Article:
velvet buzzsaw

Velvet Buzzsaw

MPAA Rating: R | Rating: ★★
Release year: 2019
Genre: Horror, Satire, Thriller Director: Dan Gilroy

Not thrilling enough as a thriller and not outrageous enough as satire, Velvet Buzzsaw is merely a Netflix-level Nocturnal Animals. Both films feature Jake Gyllenhaal as a man in over his head within the pretentious art world, but while Nocturnal Animals had its ambitious moments and some stand-out performances, Velvet Buzzsaw didn’t elicit much of a response in me apart from disinterest. In Dan Gilroy’s supernatural evisceration of the art-as-business enterprise, Gyllenhaal plays Morf Vandewalt, a fussy art critic in cahoots with Los Angeles gallery owner Rhodora Haze (Rene Russo). As the film opens at an art show in Miami, Morf and Rhodora bump into people, making small talk with lots of cheek-kissing and fake smiles, such as Jon Dondon (Tom Sturridge), a rival gallery owner trying to get the grumbling Piers (John Malkovich) to allow Dondon to sell his paintings. These are all more caricatures than characters, yet none are eccentric or ridiculous enough–especially Malkovich and Gyllenhaal–to provoke much of a response. I was hoping for Okja levels of wacky Gyllenhaal voices and mannerisms or Donnie Darko levels of existential dread and weirdness, only to be disappointed.

The film plays out a familiar horror premise: a violation of a sacred boundary by a group of people leads to the violated party (usually a ghost) to enact its revenge on the cast of characters, one by one, usually in distinctly gruesome ways. In the case of Velvet Buzzsaw, the vengeful spirit is enigmatic deceased artist Vetril Dease. His artworks are discovered by his neighbor, Josephina (Zawe Ashton), Morf’s sometimes-lover and Rhodora’s acolyte. When she finds hundreds of incredible paintings in Dease’s Se7en-like apartment, she and Rhodora hatch a plan to sell the artwork, despite Dease’s instructions to have it all destroyed. In this, Velvet Buzzsaw is a literal “death of the author” tale as the artist’s intent is discarded for the sake of audience reception (or, in this case, making tons of money). Roland Barthes would either be proud or rolling in his own grave. As Velvet Buzzsaw takes the entire high art world to task via its trashy, conventional storyline and digitized aesthetic, it ends up revealing its own inadequacies by leaning too heavily on tropes and conventions. Numerous jump scares–a cat literally jumps onto a table for one–are the main thrills, while the violence is either off-screen or too CGI-laden to be truly horrifying. It comes across as rudimentary and silly; it’s too artificial and obvious to keep one’s interest for long.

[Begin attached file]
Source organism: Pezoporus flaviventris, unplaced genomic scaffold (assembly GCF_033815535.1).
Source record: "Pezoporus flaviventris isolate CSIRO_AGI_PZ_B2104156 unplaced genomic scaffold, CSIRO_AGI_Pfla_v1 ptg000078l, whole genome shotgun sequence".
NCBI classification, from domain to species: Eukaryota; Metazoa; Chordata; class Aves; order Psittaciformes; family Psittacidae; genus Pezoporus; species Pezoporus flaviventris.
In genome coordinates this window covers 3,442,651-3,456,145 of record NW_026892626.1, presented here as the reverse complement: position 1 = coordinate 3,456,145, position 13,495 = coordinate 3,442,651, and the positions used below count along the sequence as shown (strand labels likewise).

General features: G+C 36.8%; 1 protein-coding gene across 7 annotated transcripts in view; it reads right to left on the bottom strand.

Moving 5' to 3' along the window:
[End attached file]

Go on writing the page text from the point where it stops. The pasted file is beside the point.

To be clear, I think I love Gilroy’s underlying premise–that there’s an inherent spirituality or transcendence to art; that art is, in fact, risky and dangerous in its power to captivate and affect us, and that critics at their best can help us pay attention to this spiritual dimension, while at their worst they can sell out to The Man. Morf seems to recognize this spiritual nature, trying to tap into it as a true believer (he feels like a witless victim in all this). All the others are like priests selling indulgences to the laity, rigging the price to heaven in order to create their personal heavens on earth at the expense of others’ wallets. The critique of capitalist ideology and the commoditization of art is one well worth discussing, but Gilroy doesn’t actually explore it in depth here, choosing crazy death scenes over chilling satire (for more of the latter, see his film Nightcrawler, a far better Gilroy-Gyllenhaal-Russo collaboration). By Velvet Buzzsaw’s finale, Gilroy’s message ends up feeling quite muddled and mixed, even suggesting (probably unintentionally) that art is basically meaningless (at best) and horribly detrimental (at worst). Maybe it’s fitting that we never see the buyers Gilroy is trying to critique. In a sense, we as the film’s audience are both the buyers and fellow victims–we just gave two hours of our time and attention to yet another mediocre Netflix film, one which held so much promise and potential, but which feels like it violates the spirit of cinema in its vapidity.

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